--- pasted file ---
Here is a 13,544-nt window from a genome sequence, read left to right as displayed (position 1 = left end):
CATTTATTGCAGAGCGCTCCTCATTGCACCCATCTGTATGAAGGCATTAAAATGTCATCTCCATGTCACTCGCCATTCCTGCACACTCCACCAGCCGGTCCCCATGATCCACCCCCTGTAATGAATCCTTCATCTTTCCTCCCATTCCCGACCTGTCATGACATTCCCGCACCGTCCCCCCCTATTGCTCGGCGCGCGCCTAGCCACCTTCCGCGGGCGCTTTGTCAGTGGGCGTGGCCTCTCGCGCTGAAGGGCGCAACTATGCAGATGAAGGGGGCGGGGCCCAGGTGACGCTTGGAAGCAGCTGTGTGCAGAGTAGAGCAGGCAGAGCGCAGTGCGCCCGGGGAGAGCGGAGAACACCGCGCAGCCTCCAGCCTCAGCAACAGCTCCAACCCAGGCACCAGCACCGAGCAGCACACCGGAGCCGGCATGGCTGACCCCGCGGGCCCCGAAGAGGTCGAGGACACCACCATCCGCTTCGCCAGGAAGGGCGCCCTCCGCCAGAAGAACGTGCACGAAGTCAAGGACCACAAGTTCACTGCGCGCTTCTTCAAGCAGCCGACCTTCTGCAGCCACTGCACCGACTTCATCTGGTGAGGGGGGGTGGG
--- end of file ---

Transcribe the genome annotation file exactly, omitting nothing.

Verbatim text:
Here is a 13,544-nt window from a genome sequence, read left to right as displayed (position 1 = left end):
CATTTATTGCAGAGCGCTCCTCATTGCACCCATCTGTATGAAGGCATTAAAATGTCATCTCCATGTCACTCGCCATTCCTGCACACTCCACCAGCCGGTCCCCATGATCCACCCCCTGTAATGAATCCTTCATCTTTCCTCCCATTCCCGACCTGTCATGACATTCCCGCACCGTCCCCCCCTATTGCTCGGCGCGCGCCTAGCCACCTTCCGCGGGCGCTTTGTCAGTGGGCGTGGCCTCTCGCGCTGAAGGGCGCAACTATGCAGATGAAGGGGGCGGGGCCCAGGTGACGCTTGGAAGCAGCTGTGTGCAGAGTAGAGCAGGCAGAGCGCAGTGCGCCCGGGGAGAGCGGAGAACACCGCGCAGCCTCCAGCCTCAGCAACAGCTCCAACCCAGGCACCAGCACCGAGCAGCACACCGGAGCCGGCATGGCTGACCCCGCGGGCCCCGAAGAGGTCGAGGACACCACCATCCGCTTCGCCAGGAAGGGCGCCCTCCGCCAGAAGAACGTGCACGAAGTCAAGGACCACAAGTTCACTGCGCGCTTCTTCAAGCAGCCGACCTTCTGCAGCCACTGCACCGACTTCATCTGGTGAGGGGGGGTGGG